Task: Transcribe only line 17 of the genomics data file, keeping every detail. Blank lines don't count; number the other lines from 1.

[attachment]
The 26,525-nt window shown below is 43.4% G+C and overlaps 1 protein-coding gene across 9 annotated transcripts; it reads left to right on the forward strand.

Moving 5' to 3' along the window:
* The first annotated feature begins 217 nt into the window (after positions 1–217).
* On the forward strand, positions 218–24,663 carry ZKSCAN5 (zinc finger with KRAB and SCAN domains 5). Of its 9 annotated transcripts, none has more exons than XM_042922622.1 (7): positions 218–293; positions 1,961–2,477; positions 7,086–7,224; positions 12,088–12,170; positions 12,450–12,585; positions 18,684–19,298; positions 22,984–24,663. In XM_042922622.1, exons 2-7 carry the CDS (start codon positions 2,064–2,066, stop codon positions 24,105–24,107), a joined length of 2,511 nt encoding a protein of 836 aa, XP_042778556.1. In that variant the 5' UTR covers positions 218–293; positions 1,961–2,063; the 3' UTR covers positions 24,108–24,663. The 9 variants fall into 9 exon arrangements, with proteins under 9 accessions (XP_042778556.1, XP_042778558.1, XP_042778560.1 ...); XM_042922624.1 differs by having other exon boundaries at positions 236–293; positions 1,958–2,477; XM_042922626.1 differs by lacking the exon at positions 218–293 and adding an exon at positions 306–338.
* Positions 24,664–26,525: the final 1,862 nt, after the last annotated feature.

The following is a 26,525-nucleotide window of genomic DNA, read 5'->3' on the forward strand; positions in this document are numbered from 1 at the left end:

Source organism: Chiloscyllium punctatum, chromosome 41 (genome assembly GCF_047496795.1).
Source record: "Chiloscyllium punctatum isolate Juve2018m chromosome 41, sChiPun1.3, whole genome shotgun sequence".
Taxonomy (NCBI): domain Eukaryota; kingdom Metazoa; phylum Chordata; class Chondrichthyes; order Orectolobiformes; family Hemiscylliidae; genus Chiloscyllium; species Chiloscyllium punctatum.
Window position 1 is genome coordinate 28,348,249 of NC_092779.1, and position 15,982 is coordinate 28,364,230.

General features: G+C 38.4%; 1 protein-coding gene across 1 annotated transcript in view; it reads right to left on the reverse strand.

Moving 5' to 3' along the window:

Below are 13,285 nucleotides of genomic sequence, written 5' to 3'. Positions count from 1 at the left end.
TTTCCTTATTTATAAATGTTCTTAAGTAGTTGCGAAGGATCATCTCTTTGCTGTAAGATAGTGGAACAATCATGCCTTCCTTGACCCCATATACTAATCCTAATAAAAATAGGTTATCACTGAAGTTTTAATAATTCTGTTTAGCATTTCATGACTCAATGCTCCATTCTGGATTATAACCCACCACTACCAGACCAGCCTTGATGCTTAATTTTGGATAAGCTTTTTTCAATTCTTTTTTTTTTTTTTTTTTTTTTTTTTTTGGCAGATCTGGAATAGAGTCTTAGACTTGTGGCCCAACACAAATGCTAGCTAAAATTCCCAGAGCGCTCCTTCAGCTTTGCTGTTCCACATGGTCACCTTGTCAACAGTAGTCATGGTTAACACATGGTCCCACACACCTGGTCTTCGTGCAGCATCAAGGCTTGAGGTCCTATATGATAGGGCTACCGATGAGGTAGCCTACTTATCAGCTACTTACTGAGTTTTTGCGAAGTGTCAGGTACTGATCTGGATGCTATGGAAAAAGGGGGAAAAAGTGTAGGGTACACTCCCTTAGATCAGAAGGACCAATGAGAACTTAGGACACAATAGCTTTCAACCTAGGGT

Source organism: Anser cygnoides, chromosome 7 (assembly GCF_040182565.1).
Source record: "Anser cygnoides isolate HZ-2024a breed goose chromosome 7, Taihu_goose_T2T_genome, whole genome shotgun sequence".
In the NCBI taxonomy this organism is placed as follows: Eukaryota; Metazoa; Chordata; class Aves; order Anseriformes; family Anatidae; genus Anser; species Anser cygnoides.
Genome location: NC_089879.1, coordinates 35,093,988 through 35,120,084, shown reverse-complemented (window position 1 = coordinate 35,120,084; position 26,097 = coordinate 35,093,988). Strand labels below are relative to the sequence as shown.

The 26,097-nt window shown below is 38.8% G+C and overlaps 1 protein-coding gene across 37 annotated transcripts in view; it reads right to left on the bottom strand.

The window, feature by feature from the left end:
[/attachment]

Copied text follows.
In the NCBI taxonomy this organism is placed as follows: Eukaryota; Metazoa; Chordata; class Aves; order Anseriformes; family Anatidae; genus Anser; species Anser cygnoides.